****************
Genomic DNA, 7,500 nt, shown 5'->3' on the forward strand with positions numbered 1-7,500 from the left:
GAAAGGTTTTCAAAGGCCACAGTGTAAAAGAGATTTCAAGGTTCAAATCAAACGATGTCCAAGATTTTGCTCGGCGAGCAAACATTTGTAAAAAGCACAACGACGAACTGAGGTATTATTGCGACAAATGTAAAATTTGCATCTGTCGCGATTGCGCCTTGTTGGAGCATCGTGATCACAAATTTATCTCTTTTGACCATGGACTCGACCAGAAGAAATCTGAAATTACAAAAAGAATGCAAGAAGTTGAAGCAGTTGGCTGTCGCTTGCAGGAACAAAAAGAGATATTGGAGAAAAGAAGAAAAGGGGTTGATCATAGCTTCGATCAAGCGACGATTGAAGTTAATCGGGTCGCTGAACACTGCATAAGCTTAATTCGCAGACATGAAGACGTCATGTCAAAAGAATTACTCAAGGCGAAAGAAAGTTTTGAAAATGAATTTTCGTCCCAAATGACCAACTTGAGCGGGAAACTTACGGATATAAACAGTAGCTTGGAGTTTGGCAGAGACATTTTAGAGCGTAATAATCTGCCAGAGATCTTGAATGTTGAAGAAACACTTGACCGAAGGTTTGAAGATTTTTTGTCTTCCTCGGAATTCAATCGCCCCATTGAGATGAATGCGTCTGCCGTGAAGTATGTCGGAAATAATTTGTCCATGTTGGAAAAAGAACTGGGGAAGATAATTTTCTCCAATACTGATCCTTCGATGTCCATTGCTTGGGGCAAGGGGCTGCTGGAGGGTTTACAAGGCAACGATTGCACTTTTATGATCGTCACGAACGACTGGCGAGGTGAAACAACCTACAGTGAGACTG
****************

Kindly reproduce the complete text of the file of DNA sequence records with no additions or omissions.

Genomic DNA, 7,500 nt, shown 5'->3' on the forward strand with positions numbered 1-7,500 from the left:
GAAAGGTTTTCAAAGGCCACAGTGTAAAAGAGATTTCAAGGTTCAAATCAAACGATGTCCAAGATTTTGCTCGGCGAGCAAACATTTGTAAAAAGCACAACGACGAACTGAGGTATTATTGCGACAAATGTAAAATTTGCATCTGTCGCGATTGCGCCTTGTTGGAGCATCGTGATCACAAATTTATCTCTTTTGACCATGGACTCGACCAGAAGAAATCTGAAATTACAAAAAGAATGCAAGAAGTTGAAGCAGTTGGCTGTCGCTTGCAGGAACAAAAAGAGATATTGGAGAAAAGAAGAAAAGGGGTTGATCATAGCTTCGATCAAGCGACGATTGAAGTTAATCGGGTCGCTGAACACTGCATAAGCTTAATTCGCAGACATGAAGACGTCATGTCAAAAGAATTACTCAAGGCGAAAGAAAGTTTTGAAAATGAATTTTCGTCCCAAATGACCAACTTGAGCGGGAAACTTACGGATATAAACAGTAGCTTGGAGTTTGGCAGAGACATTTTAGAGCGTAATAATCTGCCAGAGATCTTGAATGTTGAAGAAACACTTGACCGAAGGTTTGAAGATTTTTTGTCTTCCTCGGAATTCAATCGCCCCATTGAGATGAATGCGTCTGCCGTGAAGTATGTCGGAAATAATTTGTCCATGTTGGAAAAAGAACTGGGGAAGATAATTTTCTCCAATACTGATCCTTCGATGTCCATTGCTTGGGGCAAGGGGCTGCTGGAGGGTTTACAAGGCAACGATTGCACTTTTATGATCGTCACGAACGACTGGCGAGGTGAAACAACCTACAGTGAGACTG